A Christmas Carol and Other Christmas Writings

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Penguin, 2010 - Fiction - 288 pages
17 Reviews

Part of Penguin's beautiful hardback Clothbound Classics series, designed by the award-winning Coralie Bickford-Smith, these delectable and collectible editions are bound in high-quality colourful, tactile cloth with foil stamped into the design.

After reading Christmas Carol, the notoriously reculsive Thomas Carlyle was "seized with a perfect convulsion of hospitality" and threw not one but two Christmas dinner parties. The impact of the story may not always have been so dramatic but, along with Dickens other Christmas writings, it has had a lasting and significant influence upon our ideas about the Christmas spirit, and about the season as a time for celebration, charity, and memory.

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Review: A Christmas Carol and Other Christmas Writings

User Review  - Allison Dunlap - Goodreads

It was high time to read A Christmas Carol rather than watch the movie versions. I must confess I couldn't make heads or tails of some of his other stories. What I gained from reading ACC that I never ... Read full review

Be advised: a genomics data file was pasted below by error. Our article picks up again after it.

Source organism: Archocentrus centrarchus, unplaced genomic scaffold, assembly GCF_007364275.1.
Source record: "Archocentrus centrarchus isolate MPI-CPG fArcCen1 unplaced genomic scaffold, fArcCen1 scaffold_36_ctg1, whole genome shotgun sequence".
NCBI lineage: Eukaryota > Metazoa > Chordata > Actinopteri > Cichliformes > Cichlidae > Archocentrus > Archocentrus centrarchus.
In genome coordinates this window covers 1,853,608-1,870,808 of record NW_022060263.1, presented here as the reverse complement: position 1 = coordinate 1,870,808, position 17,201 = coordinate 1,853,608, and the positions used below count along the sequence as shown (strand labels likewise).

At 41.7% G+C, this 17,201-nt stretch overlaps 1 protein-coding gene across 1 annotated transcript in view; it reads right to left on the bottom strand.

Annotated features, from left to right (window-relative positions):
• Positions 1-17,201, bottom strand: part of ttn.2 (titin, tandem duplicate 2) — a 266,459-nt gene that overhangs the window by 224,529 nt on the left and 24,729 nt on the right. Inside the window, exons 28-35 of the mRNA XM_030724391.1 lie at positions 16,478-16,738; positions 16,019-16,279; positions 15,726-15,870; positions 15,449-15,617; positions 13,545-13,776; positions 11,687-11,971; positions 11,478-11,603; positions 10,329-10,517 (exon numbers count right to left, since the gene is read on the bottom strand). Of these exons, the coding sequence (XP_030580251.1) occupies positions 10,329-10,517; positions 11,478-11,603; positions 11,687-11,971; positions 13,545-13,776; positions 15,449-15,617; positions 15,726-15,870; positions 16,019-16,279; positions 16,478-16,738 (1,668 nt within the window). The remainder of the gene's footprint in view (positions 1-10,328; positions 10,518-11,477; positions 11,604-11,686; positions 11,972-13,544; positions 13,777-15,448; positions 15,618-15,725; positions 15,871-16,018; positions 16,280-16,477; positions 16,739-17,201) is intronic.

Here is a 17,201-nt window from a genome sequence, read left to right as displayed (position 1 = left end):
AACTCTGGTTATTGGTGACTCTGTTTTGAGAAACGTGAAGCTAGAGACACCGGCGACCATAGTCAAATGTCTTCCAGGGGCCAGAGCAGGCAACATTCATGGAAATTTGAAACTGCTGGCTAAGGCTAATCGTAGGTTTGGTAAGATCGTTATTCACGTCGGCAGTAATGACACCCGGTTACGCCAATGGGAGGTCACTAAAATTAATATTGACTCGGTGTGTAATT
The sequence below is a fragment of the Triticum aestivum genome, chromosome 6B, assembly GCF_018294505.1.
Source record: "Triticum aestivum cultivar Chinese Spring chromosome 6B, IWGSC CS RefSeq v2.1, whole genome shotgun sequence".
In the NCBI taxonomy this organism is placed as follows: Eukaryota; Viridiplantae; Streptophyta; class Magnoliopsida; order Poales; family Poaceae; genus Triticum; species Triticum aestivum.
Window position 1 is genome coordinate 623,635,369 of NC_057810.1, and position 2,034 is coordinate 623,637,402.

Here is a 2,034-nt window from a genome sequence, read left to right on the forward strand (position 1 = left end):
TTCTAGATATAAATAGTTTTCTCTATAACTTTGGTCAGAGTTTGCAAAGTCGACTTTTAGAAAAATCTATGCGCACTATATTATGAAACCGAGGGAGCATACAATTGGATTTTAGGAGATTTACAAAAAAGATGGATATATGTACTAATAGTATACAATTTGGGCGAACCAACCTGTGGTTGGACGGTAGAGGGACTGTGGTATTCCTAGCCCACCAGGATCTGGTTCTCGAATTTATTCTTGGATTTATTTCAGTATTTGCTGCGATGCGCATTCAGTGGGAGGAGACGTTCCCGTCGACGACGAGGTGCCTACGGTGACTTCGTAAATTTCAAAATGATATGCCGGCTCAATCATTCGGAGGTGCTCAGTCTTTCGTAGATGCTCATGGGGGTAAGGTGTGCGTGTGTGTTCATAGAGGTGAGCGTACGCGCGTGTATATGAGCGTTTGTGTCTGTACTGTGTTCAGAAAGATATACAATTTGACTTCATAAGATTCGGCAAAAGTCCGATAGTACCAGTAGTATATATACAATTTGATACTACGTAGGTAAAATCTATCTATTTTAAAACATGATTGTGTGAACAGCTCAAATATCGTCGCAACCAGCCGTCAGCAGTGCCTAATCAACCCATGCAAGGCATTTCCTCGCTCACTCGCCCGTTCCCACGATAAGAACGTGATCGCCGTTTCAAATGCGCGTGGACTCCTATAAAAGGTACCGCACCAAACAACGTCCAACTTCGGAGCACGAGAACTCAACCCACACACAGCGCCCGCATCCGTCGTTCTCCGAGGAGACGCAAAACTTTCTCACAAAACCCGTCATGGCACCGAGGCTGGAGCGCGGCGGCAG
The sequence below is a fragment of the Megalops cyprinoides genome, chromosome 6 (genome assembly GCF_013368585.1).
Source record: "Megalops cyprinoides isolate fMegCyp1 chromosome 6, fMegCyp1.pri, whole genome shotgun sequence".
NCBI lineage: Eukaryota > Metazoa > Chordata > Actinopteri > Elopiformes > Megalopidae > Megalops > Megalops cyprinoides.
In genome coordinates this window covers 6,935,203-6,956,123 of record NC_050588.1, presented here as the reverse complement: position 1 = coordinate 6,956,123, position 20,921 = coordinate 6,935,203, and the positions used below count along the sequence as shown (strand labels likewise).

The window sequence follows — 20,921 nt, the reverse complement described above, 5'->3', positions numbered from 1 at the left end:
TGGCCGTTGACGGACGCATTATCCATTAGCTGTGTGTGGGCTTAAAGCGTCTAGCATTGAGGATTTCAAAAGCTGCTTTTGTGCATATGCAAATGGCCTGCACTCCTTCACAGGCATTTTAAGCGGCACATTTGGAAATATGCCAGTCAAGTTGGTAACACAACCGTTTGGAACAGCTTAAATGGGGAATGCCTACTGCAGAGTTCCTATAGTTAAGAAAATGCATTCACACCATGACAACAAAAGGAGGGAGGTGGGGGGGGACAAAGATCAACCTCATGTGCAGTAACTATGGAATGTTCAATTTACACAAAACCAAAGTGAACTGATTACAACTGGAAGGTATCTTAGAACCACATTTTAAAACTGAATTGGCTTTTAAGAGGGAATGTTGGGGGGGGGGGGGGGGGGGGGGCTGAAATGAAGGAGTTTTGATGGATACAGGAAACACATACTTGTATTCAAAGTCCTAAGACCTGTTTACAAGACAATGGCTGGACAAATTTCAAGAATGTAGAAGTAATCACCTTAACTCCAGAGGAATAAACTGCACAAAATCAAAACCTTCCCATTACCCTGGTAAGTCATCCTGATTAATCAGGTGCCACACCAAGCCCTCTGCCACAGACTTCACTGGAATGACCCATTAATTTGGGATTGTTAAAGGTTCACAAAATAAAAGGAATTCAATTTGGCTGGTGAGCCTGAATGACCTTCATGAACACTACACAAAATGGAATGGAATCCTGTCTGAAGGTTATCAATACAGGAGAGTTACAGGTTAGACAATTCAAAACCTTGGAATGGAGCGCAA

Review: A Christmas Carol and Other Christmas Writings

User Review  - Branwen Sedai *of the White Ajah* - Goodreads

"I have always thought of Christmas time as a good time; a kind, forgiving, charitable, pleasant time; the only time I know of, in the long calendar of the year, when men and women seem by one consent to open their shut-up hearts freely." Read full review

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About the author (2010)

Charles Dickenswas born in Portsmouth on 7 February 1812, the second of eight children. Dickens's childhood experiences were similar to those depicted in David Copperfield. His father, who was a government clerk, was imprisoned for debt and Dickens was briefly sent to work in a blacking warehouse at the age of twelve. He received little formal education, but taught himself shorthand and became a reporter of parliamentary debates for the Morning Chronicle. He began to publish sketches in various periodicals, which were subsequently republished as Sketches by Boz. The Pickwick Paperswas published in 1836-7, after a slow start it became a publishing phenomenon and Dickens's characters the centre of a popular cult. Part of the secret of his success was the method of cheap serial publication he adopted; thereafter, all Dickens's novels were first published in serial form. He began Oliver Twistin 1837, followed by Nicholas Nickleby(1838) and The Old Curiosity Shop(1840-41). After finishing Barnaby Rudge(1841) Dickens set off for America; he went full of enthusiasm for the young republic but, in spite of a triumphant reception, he returned disillusioned. His experiences are recorded in American Notes(1842). A Christmas Carol, the first of the hugely popular Christmas Books, appeared in 1843, while

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